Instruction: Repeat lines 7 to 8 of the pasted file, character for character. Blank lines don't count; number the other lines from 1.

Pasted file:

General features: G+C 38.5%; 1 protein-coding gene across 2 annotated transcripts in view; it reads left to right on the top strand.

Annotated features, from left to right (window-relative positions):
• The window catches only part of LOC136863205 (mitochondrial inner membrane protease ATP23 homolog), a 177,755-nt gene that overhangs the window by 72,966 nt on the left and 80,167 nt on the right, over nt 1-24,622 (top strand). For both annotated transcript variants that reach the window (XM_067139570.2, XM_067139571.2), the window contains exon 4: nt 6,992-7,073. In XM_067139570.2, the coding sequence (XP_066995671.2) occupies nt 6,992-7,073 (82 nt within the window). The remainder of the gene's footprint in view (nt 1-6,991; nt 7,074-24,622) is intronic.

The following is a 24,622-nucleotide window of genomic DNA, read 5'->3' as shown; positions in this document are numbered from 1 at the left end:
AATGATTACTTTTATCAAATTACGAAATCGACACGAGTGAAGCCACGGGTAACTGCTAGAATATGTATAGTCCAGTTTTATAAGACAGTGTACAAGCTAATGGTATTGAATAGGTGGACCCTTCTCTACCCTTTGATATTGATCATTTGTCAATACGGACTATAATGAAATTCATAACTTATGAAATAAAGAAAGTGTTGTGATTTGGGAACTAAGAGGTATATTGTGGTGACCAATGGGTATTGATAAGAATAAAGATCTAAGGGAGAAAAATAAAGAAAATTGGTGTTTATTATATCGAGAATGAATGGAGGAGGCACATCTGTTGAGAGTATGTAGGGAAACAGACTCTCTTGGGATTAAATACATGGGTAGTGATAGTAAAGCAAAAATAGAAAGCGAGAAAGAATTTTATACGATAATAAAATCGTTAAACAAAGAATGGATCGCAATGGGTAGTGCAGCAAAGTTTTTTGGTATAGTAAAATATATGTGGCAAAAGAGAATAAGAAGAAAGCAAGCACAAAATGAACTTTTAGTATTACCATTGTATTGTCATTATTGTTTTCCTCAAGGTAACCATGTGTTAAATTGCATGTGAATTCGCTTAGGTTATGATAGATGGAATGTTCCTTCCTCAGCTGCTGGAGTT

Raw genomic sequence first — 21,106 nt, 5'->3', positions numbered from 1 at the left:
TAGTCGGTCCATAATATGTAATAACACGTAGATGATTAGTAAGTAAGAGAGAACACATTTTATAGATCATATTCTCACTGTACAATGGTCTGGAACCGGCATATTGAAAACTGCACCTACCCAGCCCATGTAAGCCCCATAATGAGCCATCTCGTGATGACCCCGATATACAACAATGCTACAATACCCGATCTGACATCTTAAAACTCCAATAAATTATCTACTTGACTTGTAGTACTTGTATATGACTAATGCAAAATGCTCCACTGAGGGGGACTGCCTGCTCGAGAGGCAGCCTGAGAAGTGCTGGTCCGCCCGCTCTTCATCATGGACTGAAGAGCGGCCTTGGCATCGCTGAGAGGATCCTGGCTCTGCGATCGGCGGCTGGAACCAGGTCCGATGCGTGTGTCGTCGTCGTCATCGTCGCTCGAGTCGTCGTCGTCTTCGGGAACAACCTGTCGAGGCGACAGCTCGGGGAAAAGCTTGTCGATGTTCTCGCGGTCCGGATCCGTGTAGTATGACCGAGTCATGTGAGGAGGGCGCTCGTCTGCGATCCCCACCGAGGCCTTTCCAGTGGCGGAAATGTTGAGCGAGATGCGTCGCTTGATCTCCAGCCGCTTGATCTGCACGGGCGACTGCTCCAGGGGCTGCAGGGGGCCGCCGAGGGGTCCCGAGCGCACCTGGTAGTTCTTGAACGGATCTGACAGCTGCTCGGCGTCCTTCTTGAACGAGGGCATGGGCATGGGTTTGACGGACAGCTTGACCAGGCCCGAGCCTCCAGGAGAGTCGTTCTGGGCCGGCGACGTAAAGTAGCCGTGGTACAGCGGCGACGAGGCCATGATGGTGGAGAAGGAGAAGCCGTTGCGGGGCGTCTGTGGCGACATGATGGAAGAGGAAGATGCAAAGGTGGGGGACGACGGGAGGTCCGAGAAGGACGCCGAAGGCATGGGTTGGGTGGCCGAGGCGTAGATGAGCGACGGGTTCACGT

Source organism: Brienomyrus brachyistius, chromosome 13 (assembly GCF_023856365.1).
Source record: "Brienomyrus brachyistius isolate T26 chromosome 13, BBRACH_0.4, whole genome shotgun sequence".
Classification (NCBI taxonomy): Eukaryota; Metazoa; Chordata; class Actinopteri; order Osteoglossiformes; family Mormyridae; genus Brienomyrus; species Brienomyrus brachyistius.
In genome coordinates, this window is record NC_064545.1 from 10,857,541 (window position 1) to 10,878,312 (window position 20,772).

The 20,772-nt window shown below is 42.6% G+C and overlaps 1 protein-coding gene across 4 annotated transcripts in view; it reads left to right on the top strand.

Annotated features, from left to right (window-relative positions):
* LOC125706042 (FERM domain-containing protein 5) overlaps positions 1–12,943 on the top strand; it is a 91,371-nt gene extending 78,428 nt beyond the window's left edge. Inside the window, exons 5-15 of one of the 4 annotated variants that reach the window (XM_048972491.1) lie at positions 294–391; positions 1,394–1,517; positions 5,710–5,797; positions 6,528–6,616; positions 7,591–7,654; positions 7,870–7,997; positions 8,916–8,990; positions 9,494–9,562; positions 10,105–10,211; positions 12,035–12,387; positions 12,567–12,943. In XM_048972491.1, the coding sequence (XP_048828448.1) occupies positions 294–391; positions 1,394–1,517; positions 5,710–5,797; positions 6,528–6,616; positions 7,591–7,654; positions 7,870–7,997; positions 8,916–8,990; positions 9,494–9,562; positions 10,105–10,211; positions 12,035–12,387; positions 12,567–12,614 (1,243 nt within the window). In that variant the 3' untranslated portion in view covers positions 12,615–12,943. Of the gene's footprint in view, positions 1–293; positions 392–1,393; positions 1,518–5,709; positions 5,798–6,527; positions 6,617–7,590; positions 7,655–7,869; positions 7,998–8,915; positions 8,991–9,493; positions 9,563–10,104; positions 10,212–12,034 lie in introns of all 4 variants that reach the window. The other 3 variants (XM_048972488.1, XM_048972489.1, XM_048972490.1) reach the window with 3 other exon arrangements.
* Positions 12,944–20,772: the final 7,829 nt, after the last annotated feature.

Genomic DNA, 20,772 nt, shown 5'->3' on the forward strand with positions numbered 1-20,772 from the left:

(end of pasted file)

TAGTCGGTCCATAATATGTAATAACACGTAGATGATTAGTAAGTAAGAGAGAACACATTTTATAGATCATATTCTCACTGTACAATGGTCTGGAACCGGCATATTGAAAACTGCACCTACCCAGCCCATGTAAGCCCCATAATGAGCCATCTCGTGATGACCCCGATATACAACAATGCTACAATACCCGATCTGACATCTTAAAACTCCAATAAATTATCTACTTGACTTGTAGTACTTGTATATGACTAATGCAAAATGCTCCACTGAGGGGGACTGCCTGCTCGAGAGGCAGCCTGAGAAGTGCTGGTCCGCCCGCTCTTCATCATGGACTGAAGAGCGGCCTTGGCATCGCTGAGAGGATCCTGGCTCTGCGATCGGCGGCTGGAACCAGGTCCGATGCGTGTGTCGTCGTCGTCATCGTCGCTCGAGTCGTCGTCGTCTTCGGGAACAACCTGTCGAGGCGACAGCTCGGGGAAAAGCTTGTCGATGTTCTCGCGGTCCGGATCCGTGTAGTATGACCGAGTCATGTGAGGAGGGCGCTCGTCTGCGATCCCCACCGAGGCCTTTCCAGTGGCGGAAATGTTGAGCGAGATGCGTCGCTTGATCTCCAGCCGCTTGATCTGCACGGGCGACTGCTCCAGGGGCTGCAGGGGGCCGCCGAGGGGTCCCGAGCGCACCTGGTAGTTCTTGAACGGATCTGACAGCTGCTCGGCGTCCTTCTTGAACGAGGGCATGGGCATGGGTTTGACGGACAGCTTGACCAGGCCCGAGCCTCCAGGAGAGTCGTTCTGGGCCGGCGACGTAAAGTAGCCGTGGTACAGCGGCGACGAGGCCATGATGGTGGAGAAGGAGAAGCCGTTGCGGGGCGTCTGTGGCGACATGATGGAAGAGGAAGATGCAAAGGTGGGGGACGACGGGAGGTCCGAGAAGGACGCCGAAGGCATGGGTTGGGTGGCCGAGGCGTAGATGAGCGACGGGTTCACGT

Source organism: Brienomyrus brachyistius, chromosome 13 (assembly GCF_023856365.1).